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Octavius has received a message of a meeting between Sextus Papirius Crassus Urus, who would be the previous Consul and was an extended member of his family. Married to Claudia Livia who had been the one time daughter by marriage (and affection) of his sister, and who is niece was currently under the care of. Other than past moments of running into each other and exchanging pleasantries, he had not spoken to him for any considerable length of time. He had heard mixed things about the man, and his reputation. A part of him had always wondered whether the union between him and Livia had been one of convenience, a love match, or if there had been the force of the terror of Clemens. There no need to reject the invitation, in fact, he was curious of him and sent back a message to tell him that he accepted the invite. 

There were several men asking him for meetings, invitations to parties, all men seeking to discover more about his background. Most importantly, they wished to know more about what plans Quintus had for the future.

There had been a time when he found entertainment in games, even found himself admiring the skill needed in order for the combat. However, after years of warfare, he began to see it as something of his childhood when things were more peaceful. How many faces did he no longer see around Rome? Darius ... Junus.... his friends and family of old. Occasionally even now he would see them, and he would wonder whether this had all been a dream. And he would wake up in his bed in his parent's home to hear his father's and mother's voices while they bickered about one thing or another.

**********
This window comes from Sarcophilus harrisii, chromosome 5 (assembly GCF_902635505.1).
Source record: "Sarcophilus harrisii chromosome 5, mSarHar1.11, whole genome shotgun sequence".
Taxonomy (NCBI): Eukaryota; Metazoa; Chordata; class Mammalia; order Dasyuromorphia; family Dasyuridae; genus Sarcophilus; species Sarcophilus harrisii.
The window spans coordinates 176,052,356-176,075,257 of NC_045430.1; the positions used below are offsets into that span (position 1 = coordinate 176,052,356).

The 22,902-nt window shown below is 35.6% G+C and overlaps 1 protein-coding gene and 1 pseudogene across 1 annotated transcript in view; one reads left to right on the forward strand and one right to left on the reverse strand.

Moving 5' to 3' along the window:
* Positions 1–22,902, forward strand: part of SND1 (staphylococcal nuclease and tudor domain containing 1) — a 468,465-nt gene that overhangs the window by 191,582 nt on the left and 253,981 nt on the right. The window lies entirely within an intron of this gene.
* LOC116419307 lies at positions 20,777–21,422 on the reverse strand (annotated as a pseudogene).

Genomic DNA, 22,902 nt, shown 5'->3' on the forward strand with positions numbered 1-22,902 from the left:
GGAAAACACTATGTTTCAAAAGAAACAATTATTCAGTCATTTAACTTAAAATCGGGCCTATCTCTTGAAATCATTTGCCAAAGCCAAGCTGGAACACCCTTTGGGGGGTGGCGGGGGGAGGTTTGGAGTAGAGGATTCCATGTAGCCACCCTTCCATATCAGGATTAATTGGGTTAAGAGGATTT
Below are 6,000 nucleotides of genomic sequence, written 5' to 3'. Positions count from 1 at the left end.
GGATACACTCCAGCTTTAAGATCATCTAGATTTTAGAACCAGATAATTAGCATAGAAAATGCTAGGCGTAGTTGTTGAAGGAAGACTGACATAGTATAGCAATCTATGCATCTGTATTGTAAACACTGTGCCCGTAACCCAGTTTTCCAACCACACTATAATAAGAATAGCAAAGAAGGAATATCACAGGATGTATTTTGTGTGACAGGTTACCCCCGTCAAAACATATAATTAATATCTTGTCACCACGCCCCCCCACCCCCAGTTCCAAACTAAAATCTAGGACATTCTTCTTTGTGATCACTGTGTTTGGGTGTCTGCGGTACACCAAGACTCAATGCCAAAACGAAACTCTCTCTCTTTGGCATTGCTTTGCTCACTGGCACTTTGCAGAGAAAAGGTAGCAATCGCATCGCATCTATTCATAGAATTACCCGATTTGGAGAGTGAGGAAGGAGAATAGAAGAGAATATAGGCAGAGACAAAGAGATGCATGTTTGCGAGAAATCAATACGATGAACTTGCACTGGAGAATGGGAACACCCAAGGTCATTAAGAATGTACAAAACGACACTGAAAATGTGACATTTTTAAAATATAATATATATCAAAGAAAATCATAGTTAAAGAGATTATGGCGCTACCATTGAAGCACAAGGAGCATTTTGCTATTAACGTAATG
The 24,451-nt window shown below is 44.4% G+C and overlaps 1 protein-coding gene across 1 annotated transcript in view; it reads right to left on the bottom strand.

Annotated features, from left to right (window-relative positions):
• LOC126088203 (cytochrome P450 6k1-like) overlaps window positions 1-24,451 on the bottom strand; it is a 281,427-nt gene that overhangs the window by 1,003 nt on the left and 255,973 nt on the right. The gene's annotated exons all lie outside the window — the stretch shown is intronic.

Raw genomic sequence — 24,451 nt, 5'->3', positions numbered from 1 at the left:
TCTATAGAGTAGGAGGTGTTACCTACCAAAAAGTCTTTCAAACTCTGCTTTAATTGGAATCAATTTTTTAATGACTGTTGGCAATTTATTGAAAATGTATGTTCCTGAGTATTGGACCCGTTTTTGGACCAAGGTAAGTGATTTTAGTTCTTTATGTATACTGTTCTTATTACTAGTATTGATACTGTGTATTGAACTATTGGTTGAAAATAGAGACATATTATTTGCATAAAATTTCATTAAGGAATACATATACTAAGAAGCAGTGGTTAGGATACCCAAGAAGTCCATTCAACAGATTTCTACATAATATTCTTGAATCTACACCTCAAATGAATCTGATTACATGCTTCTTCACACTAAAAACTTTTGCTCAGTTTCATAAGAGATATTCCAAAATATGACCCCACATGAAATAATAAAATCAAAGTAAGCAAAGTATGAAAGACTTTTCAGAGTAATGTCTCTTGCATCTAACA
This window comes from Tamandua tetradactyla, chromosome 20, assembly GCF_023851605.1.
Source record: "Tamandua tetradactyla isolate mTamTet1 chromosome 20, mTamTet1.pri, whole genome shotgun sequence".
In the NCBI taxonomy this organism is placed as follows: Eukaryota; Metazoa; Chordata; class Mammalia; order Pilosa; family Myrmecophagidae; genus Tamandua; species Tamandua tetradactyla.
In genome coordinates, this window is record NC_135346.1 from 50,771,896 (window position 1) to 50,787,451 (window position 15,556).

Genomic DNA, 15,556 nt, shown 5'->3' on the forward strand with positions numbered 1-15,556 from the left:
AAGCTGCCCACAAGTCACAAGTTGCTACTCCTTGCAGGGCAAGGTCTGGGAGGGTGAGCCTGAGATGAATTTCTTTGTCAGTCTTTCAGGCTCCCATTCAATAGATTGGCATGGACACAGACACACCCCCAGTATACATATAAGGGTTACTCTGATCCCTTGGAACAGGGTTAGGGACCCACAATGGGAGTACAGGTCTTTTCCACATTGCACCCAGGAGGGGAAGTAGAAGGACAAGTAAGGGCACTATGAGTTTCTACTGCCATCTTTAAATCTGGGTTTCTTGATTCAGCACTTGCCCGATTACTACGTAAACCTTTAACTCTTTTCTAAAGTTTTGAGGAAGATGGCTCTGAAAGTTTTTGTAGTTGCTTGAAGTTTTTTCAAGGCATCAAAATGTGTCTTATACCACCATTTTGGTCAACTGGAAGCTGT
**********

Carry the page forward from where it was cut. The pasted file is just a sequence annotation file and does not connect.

Octavius pulled his clothing around him briefly to keep out the cold. He saw Sextus as he sat in a private booth, nothing was surprising given the rank of the two men. As he approached he noticed the heat from the coals, the variety of food present, and entertainment provided. 

"Salve Sextus, I hope this day finds you well." He greeted with a smile, offered his hand for a handshake and should his companion shake his hand. He would find the grip strong, firm without being crushing and his other shoulder clasped in a greeting.
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^^ Created by Katie! xD
“Ah! Octavius Flavius! Salve!” Sextus stood with a grin upon noting the younger senator’s arrival. He moved immediately to receive the other, accepting his hand and clasping his shoulder in turn with a hearty chuckle, grip firm. He paused for just an instance, catching the other’s eye so as to respond to his greeting. “More better than worse,” he said with a wry glint in his eye. Then, slapping the man across the shoulders, he made a swooping gesture. “Come! Sit! You’ve arrived just in time to witness the slaughter!” In the arena below, the clanking of steel and cries of combat rang up from the ships’ decks.

Sextus sat, allowing Octavius to claim the vacant space next to him, cushioned and prepared for his companion, and waved back their guards to allow them some modicum of privacy, who stood at a respectful yet reasonable distance. He reached for a juicy morsel, fingers dripping with grease as he sucked a snail from its shell. “Eat,” he insisted, wiping his chin with the back of his mouth. “There’s no need for palace propriety.” He watched the other, curious to see just how the young Alexander would conduct himself, and so as to discern just what sort of man he would reveal himself to be. “The baser pleasures do not limit themselves to just campaigns, do they not?” He half-smirked, testing the degree of patrician nobility by which Octavius abides, or whether he was one more at ease with the rank and file roughness that Ursus so infamously embraces.